Forty-seven percent of Americans, according to a recent poll, believe the economy is doing "badly." Or, as a woman I encountered at a party recently put it, "Bush put the economy in the toilet." Really?
The feds just revised upward -- again -- the economic performance of the last quarter. From January through March 2006, the economy grew at a rate of 5.6 percent -- higher than any in the last two-and-a-half years. Despite recent inflation scares, inflation remains low, at a 2.1 percent core rate. Unemployment, at 4.6 percent, represents a lower rate than the average during the '60s, '70s, '80s and the '90s. Since August 2003, the economy has created more than 5.3 million jobs.
States report record tax receipts. Sixteen states report revenue growth of more than 10 percent, with the strongest -- Georgia -- showing a 20.5 percent increase. Increased tax revenues occur during economic prosperity, with increasing incomes and therefore larger personal and corporate tax payments, as well as increased revenues from sales tax.
The unpopular war in Iraq explains some of this economic pessimism. But many attribute the negativity to high gas prices. And, according to a recent poll, 82 percent of Democrats think President George Bush is either entirely or partly responsible for the high price of gasoline. Among Republicans, "only" 29 percent think so.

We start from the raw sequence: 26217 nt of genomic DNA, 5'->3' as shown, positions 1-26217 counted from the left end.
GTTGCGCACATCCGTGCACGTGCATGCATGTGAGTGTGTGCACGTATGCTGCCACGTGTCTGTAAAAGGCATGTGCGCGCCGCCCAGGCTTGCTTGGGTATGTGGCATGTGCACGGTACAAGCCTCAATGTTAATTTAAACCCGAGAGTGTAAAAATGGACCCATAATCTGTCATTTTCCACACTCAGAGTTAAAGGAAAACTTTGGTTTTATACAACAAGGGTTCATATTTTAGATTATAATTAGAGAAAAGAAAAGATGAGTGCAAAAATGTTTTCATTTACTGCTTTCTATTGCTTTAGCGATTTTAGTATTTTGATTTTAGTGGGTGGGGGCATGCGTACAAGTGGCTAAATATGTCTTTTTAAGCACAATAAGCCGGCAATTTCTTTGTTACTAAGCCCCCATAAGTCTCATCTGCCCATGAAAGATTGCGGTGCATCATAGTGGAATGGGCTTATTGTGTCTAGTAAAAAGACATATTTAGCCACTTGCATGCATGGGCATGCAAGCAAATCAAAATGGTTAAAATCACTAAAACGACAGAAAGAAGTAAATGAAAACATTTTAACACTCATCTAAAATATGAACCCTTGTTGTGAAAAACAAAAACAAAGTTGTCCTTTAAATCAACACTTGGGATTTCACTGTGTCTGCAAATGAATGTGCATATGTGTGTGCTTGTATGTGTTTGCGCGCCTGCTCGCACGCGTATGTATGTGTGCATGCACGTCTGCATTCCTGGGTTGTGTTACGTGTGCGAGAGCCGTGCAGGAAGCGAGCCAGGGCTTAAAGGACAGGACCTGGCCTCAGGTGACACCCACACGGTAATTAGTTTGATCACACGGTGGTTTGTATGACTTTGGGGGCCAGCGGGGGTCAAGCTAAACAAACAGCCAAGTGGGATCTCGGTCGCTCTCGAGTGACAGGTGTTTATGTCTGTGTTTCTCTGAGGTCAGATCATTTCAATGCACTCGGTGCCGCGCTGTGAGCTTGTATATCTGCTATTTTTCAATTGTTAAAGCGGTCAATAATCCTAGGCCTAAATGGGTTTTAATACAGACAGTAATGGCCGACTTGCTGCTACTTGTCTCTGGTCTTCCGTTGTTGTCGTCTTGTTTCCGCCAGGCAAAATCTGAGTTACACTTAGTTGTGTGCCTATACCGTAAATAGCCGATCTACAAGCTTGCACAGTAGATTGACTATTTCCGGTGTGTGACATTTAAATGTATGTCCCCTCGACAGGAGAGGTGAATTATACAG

How responsible is Bush for gas prices?
Three months ago, USA Today wrote a "primer" on gas prices. It named the factors causing the uptick in prices: reformulation and additional chemicals required to meet summer clean-air regulations; production worries with ethanol (a substitute for the additive MTBE, now linked to health problems and banned in many states); lowered refining capacity more than half a year after Katrina and Rita damaged oil platforms and major refineries; fears of future hurricanes hurting refining capacity again; and state, federal and local taxes.
Add to that rising crude oil prices -- which accounts for 59 percent of the price at the pump, versus 47 percent in 2004 -- due to increased world demand, especially from China and America; a supply of crude tightly matched to demand; and fear that geopolitical risk -- particularly with high-producers Iran, Nigeria and Venezuela -- could reduce supply and send prices soaring (fears of a shortfall in supply add about $20 to the price of a barrel).
And Congress recently ordered the Federal Trade Commission to once again look into allegations of price-gouging. The commission turned up no evidence of price manipulation or collusion by "Big Oil."
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